Arlington County high schools should start later in the morning beginning in September to improve the learning and health of sleep-deprived teenagers, a committee appointed by the county School Board has recommended.
The committee's report, which indicates significant support for moving high school start times from 7:30 a.m. to 8:30, adds Arlington to a growing list of school districts that have considered a major shift in the high school day.
"We strongly believe that continuation of the early start time for high school students is detrimental to student achievement, health and safety," said the panel of school staff members and county residents. The study group was organized by Peter Bruce, chairman of the School Board's advisory council for instruction.
"The evidence in favor of adjusting the school day to the biological needs of young people is overwhelming," the report continued. Efforts to give teenagers in Fairfax and Montgomery counties an extra hour in bed in the morning have been stymied by the cost and complications of changing school bus schedules. But those districts each have seven times as many students as Arlington, where some School Board members yesterday said they thought a later opening time might work in their county.
"I would like to find a way for us to do this," said School Board Chair Libby Garvey, adding that she expected staff members to review the report and make recommendations early next year.
Board member Elaine S. Furlow said, "I believe strongly that if we pulled together the best ideas of bus drivers and families, along with some good routing software, we could have several options that would not cost additional money." She thought the change could be made in time for September. A survey of 88 Arlington high school students showed 75 percent favoring a later start to the school day. The study also said fears that a later opening would interfere with after-school activities might be misplaced, because there is already a 20- to 60-minute break between the end of school and the beginning of sports and other activities, a window that could be narrowed to allow for a later start time.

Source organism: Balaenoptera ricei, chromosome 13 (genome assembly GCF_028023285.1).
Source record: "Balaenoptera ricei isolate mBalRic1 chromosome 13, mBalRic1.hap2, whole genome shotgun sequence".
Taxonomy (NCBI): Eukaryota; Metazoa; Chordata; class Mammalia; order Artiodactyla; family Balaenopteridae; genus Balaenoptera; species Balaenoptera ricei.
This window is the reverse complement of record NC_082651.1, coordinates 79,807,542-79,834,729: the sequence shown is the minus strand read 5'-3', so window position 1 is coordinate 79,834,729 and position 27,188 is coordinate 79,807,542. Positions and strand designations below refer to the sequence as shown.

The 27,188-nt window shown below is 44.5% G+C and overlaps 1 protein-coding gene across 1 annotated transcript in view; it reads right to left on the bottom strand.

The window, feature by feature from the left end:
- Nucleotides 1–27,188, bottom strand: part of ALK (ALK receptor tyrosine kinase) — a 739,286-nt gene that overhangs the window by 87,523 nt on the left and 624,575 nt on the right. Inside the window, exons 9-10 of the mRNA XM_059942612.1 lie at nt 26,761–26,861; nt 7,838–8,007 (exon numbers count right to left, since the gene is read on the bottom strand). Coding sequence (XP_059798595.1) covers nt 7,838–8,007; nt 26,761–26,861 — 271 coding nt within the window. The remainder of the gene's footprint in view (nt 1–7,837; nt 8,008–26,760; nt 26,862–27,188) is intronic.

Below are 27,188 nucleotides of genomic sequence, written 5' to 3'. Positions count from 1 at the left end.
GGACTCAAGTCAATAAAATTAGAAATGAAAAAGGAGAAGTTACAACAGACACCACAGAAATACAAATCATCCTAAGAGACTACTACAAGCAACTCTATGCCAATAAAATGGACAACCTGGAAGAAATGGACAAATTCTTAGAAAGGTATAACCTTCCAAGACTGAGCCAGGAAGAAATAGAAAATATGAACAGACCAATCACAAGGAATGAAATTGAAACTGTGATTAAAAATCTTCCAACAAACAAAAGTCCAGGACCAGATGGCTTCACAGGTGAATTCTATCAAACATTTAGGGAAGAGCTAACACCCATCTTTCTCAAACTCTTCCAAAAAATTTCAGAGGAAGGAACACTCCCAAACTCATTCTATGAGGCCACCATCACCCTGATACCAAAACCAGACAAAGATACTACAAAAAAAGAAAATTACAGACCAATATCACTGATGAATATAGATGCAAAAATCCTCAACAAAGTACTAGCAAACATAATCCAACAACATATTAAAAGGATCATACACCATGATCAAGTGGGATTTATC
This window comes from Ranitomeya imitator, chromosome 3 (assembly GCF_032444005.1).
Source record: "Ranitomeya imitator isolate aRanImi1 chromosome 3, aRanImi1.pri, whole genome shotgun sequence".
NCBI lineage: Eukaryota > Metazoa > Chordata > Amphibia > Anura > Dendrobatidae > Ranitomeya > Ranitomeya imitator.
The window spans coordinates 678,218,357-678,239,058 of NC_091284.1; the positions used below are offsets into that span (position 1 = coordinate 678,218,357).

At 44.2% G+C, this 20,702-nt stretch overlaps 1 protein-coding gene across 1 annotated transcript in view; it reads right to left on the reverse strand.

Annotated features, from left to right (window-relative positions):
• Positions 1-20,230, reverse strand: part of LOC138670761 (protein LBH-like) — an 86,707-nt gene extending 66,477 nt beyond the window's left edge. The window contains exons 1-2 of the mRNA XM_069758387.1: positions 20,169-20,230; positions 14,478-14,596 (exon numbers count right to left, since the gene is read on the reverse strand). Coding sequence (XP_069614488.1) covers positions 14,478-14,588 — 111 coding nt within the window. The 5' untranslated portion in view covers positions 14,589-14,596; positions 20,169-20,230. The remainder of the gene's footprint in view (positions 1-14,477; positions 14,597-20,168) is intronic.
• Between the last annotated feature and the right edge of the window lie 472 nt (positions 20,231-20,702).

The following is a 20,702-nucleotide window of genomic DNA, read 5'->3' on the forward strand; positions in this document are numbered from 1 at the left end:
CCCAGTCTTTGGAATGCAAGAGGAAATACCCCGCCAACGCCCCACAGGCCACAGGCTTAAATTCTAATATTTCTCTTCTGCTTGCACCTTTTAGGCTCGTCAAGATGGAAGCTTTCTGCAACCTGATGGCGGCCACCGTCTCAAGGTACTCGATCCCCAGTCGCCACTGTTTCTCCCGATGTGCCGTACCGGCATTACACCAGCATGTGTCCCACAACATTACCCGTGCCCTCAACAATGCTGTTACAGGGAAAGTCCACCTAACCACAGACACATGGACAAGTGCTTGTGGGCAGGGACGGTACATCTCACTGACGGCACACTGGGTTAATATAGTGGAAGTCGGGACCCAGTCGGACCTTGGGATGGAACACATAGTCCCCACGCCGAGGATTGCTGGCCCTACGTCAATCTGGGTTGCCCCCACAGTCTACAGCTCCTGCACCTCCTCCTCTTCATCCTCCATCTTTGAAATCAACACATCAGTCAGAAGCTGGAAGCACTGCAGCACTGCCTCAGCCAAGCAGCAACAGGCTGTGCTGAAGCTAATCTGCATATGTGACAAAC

The Arlington panel relied heavily on the work of researcher Mary Carskadon, whose studies of youth sleeping patterns have influenced school boards nationwide. In a 1997 report by a National Institutes of Health working group on problem sleepiness, Carskadon said children from 10 to 17 require an average of 9.2 hours of sleep a night but rarely get that much.
Some studies indicate that in addition to needing more sleep, adolescents have biological rhythms that make them crave later go-to-sleep and wake-up times. According to those studies, teenagers forced to rise early find it hard to go to bed any earlier, making it that much more difficult for them to get the sleep they need.
Inadequate sleep not only makes them less alert in class but also puts them at risk of consuming too much caffeine, alcohol and nicotine, Carskadon said.